Because I was at a meeting during Holly’s bedtime last night, she broke our cardinal rule about picking clothes for the next day before bed. So we were back in fashion chaos this morning ten minutes before the bus was due to arrive.
Well, to me it was chaos. To my 7-year-old it was just another day of dress-up. She seemed utterly unflustered as she held up one shirt after another. “Do you think I can wear my fluffy pink scarf with this blue shirt, or do you think it will look too fancy?” she asked.
“I think it will look nice,” I replied, and then heard the unspoken retort of my conscience – which sounded startlingly like myself at age 12 – saying “I knew you were going to say that!” It’s true; I now do exactly what I once accused my mother of: claim that any outfit Holly picks out looks “nice.” As a child, I was so skeptical of my mother’s fashion choices that her proclamations of approval were akin to George Bernard Shaw’s comments about not wanting to belong to any club that would accept him as a member: if you think it looks nice then it’s obviously too dorky to leave the house in.
At the time, I really thought my mother had a hopeless sense of style, because I assumed she was telling me the truth at all times. Similarly, when my first grade teacher said I looked “very sharp and really smart” in glasses the first time I wore glasses to school, I assumed he had terrible taste in physical appearances because I took his words at face value. Only years later did I realize he probably thought I was self-conscious about the glasses (in fact I was not) and it was his attempt to build my self-esteem.
Now that I hear myself reassuring Holly that the fuzzy pink scarf will look great with the blue jersey, though, I realize there’s another motive at play. It’s not that I’m aesthetically clueless as a mom; it’s not even the inherent bias that most moms really do think their young children look adorable in almost anything. It’s that I have a vested interest in getting her out the door, and it wasn’t looking too promising this morning.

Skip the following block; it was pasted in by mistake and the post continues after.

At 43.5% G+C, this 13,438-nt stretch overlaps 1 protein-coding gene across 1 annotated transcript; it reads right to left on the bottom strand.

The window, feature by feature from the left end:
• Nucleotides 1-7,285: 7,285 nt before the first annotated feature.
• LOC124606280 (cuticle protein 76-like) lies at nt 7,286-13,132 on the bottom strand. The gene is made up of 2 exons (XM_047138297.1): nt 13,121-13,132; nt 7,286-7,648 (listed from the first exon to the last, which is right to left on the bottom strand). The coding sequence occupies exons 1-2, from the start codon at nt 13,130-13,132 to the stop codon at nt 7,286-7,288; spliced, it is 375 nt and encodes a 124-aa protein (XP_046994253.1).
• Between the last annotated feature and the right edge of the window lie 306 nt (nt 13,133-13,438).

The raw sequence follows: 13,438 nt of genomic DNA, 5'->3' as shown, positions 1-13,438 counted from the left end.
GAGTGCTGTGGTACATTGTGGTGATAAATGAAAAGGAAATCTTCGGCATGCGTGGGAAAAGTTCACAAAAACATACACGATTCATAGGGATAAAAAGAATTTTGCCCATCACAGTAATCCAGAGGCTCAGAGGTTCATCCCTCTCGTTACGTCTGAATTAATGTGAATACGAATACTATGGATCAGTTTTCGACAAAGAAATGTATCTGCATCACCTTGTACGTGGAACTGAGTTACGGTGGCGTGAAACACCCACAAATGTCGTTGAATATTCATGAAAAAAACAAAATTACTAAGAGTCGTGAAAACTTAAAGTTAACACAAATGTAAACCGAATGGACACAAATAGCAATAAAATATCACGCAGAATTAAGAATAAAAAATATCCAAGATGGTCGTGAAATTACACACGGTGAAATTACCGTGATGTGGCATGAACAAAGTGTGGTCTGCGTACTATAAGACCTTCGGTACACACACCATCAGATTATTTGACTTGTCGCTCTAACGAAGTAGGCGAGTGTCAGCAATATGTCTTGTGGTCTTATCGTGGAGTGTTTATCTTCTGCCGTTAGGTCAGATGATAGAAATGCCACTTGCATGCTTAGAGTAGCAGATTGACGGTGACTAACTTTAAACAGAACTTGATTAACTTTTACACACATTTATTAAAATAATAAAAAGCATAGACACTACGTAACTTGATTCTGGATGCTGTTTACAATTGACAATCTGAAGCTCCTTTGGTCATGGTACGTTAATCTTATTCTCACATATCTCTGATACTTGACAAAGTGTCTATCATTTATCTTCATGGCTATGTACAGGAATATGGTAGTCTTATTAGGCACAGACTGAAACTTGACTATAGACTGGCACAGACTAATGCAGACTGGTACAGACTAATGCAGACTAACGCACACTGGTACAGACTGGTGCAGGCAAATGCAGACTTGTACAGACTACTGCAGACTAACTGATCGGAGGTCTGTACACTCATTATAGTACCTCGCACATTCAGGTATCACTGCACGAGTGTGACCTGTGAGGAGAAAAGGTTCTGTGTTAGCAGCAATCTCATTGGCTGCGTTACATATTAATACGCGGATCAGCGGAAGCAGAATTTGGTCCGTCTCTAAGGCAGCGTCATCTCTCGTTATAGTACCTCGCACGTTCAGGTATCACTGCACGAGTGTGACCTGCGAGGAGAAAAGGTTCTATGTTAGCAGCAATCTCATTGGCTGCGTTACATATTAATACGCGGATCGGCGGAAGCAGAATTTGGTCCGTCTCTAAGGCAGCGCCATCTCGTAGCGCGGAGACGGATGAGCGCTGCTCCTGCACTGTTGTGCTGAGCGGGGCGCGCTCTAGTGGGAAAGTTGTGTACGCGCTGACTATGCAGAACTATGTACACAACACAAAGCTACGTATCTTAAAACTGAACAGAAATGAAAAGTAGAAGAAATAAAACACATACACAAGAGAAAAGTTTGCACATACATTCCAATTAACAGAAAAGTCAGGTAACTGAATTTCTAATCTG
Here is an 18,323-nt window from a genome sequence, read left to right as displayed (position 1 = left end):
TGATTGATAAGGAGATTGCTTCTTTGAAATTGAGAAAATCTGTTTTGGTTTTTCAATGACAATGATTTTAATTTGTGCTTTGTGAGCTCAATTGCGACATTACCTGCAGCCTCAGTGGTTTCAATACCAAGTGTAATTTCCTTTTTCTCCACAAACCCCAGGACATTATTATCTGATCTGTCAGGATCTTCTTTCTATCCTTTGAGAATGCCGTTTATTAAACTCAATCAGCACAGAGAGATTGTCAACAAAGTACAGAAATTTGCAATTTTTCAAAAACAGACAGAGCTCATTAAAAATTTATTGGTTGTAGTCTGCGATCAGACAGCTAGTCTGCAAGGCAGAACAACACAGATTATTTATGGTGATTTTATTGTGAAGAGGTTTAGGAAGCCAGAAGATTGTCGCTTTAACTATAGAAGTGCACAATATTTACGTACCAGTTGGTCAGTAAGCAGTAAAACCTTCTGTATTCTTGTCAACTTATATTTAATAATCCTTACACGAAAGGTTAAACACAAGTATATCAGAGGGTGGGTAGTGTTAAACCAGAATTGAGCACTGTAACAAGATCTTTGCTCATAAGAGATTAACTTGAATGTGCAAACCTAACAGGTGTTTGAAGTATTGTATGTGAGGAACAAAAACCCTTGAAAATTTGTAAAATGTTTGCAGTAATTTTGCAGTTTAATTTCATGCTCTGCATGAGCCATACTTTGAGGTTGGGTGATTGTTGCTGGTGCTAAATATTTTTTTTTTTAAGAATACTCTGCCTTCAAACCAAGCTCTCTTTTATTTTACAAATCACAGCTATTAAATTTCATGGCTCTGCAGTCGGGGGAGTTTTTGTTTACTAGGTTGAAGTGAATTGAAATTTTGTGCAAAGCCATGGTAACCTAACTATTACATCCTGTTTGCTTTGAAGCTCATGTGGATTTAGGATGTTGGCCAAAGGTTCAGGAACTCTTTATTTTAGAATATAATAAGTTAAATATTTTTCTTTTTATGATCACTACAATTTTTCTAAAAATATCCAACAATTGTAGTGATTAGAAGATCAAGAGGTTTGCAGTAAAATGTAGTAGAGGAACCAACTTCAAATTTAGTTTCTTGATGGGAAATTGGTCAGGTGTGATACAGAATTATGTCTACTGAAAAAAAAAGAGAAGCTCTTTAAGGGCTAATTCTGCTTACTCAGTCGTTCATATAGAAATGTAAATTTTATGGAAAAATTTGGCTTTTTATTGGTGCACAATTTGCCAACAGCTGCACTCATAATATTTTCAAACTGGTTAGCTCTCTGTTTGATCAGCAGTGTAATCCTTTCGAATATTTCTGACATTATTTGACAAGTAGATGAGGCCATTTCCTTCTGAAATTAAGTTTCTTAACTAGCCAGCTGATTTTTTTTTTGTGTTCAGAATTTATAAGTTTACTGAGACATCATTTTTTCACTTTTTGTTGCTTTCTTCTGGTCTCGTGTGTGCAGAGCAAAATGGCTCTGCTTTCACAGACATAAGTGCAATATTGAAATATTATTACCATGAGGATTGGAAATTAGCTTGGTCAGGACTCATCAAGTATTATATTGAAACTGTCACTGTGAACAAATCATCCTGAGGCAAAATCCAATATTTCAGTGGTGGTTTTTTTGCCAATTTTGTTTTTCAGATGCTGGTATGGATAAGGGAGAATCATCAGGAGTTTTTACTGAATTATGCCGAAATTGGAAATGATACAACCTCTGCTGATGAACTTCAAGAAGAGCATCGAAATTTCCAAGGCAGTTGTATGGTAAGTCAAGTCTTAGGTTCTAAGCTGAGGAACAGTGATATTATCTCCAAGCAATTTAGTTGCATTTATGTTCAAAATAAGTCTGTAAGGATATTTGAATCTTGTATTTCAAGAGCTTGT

But it turned out approving the pink scarf was insufficient for achieving that goal. “Okay, I’ll wear it,” she announced. “Now I just need help finding it.” It wasn’t with her dress-up accessories or her outerwear; nor was it on the door handle where she sometimes drapes decorative items. “The last time I saw it, Ella and I were pretending it was a leash and had it tied to a stuffed dog,” Holly recalled.
Watching the minutes tick away, I checked her toy box, then remembered that for some inexplicable reason, she and Ella like to cart things around in suitcases when they play. With one minute left to departure time, I unzipped a purple butterfly-patterned suitcase from Holly’s closet. Out tumbled the pink scarf.
“Yay!” she exclaimed, grabbing it and knotting it loosely around her neck. She climbed up on the bed so she could see herself better in the mirror. “Nope, it looks silly.” Nonchalantly, she removed the scarf and flung it into the dress-up box.
So off to school Holly went in just a regular blue shirt and jeans. She looked cute in the outfit; she had also looked cute in the scarf for which I’d squandered precious morning minutes searching her closet. But now I know: some things remain unchanged, and a daughter’s reaction to her mother’s sartorial observations is one of them. “You like it? It must look silly on me.” I don’t mind the oppositional response; I just wanted her out the door on time. Si as of tonight, it’s back to the rule of picking out school clothes the night before.